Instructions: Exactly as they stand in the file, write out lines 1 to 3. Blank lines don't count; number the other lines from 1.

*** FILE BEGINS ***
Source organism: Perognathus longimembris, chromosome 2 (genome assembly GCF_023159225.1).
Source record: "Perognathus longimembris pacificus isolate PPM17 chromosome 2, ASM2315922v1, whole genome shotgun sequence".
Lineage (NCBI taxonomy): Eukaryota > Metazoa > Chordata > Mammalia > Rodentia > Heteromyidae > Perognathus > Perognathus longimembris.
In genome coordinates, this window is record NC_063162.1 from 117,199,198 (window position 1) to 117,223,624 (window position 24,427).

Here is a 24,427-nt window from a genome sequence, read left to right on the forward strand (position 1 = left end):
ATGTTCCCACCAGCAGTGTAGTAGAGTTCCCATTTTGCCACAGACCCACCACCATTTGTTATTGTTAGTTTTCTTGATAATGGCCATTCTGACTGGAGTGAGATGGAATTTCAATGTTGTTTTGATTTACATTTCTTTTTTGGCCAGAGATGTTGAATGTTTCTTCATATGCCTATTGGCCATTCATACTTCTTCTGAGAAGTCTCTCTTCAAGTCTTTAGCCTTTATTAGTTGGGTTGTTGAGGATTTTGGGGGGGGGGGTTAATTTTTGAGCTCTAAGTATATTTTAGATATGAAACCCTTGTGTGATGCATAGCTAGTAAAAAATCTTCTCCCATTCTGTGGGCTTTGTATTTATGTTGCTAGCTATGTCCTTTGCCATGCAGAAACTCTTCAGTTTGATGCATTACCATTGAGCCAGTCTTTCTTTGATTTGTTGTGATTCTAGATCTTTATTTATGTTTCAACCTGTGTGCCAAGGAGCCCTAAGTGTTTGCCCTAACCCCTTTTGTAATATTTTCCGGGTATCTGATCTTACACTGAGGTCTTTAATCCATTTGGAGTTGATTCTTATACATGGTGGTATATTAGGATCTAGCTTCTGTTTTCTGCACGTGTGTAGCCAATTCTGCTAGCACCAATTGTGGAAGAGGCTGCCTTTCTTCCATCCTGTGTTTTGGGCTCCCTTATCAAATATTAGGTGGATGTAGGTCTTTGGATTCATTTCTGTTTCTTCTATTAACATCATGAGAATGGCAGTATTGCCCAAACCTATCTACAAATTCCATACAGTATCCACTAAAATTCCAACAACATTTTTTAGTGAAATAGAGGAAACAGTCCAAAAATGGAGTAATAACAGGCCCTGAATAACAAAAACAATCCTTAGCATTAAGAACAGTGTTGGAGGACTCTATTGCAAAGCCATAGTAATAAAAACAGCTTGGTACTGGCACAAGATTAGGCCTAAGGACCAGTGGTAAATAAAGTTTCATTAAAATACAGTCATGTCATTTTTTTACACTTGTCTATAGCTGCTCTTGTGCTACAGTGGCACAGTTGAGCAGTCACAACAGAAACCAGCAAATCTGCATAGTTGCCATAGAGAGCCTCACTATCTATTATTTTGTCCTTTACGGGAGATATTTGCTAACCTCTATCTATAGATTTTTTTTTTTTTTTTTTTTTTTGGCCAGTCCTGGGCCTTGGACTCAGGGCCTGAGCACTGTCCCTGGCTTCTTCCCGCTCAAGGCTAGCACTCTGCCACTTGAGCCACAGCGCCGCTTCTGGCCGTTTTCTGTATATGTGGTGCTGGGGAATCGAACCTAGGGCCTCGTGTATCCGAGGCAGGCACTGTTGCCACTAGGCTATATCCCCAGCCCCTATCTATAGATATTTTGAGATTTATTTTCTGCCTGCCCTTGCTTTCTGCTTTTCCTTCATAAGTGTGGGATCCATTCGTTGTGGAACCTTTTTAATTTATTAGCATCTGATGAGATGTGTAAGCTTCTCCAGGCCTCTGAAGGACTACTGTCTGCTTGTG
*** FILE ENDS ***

Source organism: Perognathus longimembris, chromosome 2 (genome assembly GCF_023159225.1).
Source record: "Perognathus longimembris pacificus isolate PPM17 chromosome 2, ASM2315922v1, whole genome shotgun sequence".
Lineage (NCBI taxonomy): Eukaryota > Metazoa > Chordata > Mammalia > Rodentia > Heteromyidae > Perognathus > Perognathus longimembris.